Use the fattest tires possible. In turns, instead of leaning the bike into the turn, lean your head and upper body as much as possible to provide the counterbalance, as you’d do on a trike, and keep the bike as near vertical as possible. Avoid pebbles like the plague. If it looks like you are going to be forced to turn on gravel, you may safely assume you are going to fall. Brake hard and dramatically reduce your speed to a crawl before you reach the gravel patch. This is your only hope for avoiding a fall, but even then….
For protection, since frequent riders may find a gravel skid nearly inevitable, wear body armor such as that used by mountain bikers. A friend of mine (Neile, Ti-Aero rider and a New York Cycle Club ride leader) wears Six-Six-One armored shorts and roller blade-style elbow pads. I now own some too. Why not. I’d consider some mountain bike body armor with shoulder pads, too.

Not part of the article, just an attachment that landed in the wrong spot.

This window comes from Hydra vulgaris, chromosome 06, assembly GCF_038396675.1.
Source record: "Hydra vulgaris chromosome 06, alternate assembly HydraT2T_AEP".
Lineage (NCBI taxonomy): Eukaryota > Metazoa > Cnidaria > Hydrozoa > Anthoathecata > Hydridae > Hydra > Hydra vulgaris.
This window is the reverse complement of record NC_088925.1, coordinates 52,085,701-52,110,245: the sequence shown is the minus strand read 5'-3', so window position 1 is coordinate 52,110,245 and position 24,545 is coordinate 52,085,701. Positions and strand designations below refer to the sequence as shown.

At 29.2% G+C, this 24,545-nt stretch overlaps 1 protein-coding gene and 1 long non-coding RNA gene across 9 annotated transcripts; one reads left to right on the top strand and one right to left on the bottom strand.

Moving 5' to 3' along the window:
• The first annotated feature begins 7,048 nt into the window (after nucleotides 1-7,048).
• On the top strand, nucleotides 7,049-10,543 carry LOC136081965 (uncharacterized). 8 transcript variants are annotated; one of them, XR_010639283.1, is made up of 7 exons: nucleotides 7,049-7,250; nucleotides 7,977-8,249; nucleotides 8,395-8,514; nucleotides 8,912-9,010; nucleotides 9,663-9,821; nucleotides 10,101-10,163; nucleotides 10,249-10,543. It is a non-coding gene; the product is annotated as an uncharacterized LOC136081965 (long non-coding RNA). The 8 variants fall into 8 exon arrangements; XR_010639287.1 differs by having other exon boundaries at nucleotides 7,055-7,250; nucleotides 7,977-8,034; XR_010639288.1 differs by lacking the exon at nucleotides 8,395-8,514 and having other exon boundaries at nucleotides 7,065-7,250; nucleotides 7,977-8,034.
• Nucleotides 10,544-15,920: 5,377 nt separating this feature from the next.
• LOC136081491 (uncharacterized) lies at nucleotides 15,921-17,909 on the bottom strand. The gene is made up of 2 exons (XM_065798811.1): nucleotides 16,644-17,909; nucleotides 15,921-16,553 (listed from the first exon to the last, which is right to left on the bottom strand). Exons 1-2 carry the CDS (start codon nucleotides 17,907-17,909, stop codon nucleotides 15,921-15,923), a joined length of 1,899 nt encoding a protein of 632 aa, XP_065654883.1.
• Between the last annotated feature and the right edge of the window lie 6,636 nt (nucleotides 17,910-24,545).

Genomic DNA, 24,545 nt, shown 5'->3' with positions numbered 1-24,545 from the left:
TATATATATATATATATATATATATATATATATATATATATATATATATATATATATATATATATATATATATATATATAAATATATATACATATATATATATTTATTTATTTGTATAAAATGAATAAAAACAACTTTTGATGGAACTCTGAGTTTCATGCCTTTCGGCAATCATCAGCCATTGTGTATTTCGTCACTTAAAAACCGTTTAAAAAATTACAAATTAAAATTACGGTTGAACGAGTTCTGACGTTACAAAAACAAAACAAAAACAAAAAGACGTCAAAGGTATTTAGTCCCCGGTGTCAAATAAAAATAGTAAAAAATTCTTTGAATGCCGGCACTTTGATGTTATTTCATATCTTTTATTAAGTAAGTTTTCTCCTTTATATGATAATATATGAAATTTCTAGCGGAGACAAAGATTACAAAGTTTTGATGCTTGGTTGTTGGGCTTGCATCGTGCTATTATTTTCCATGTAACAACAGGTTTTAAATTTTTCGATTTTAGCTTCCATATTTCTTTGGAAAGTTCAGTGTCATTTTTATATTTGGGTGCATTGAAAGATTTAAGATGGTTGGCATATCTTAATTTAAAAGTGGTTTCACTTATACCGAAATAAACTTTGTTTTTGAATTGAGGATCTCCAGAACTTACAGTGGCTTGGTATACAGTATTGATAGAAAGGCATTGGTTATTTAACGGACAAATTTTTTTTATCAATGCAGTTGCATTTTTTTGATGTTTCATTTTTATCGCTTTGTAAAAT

Lots of MTB armor here, but I don’t know much about the shop.
If and when you lose skin from a skidding fall, take the injury seriously. There is no such thing as “mere road rash.” Anytime you lose skin — one of your body’s main defenses against infection — and dirt (pebbles, gravel, etc.) gets into the wound, you are at substantial risk of infection, which, if inadequately treated, can lead to death. No joke. Immediately scrub the entire road rash wound thoroughly with a medical sponge (or clean gauze pads) and soapy water. The scrubbing will hurt, but you must clean out every speck of dirt, leaving a clean wound that can heal properly. Dress the wound with clean bandages to prevent further infection. If the wound is large, immediately see a doctor. If you’re treating someone else, isolate yourself from their bodily substances (like blood) before touching them.
Those are the basics, but they are not the whole story. You must get training before you give first aid. I strongly recommend taking one of the Wilderness First Aid or Wilderness First Responder courses offered by SOLO before another day goes by.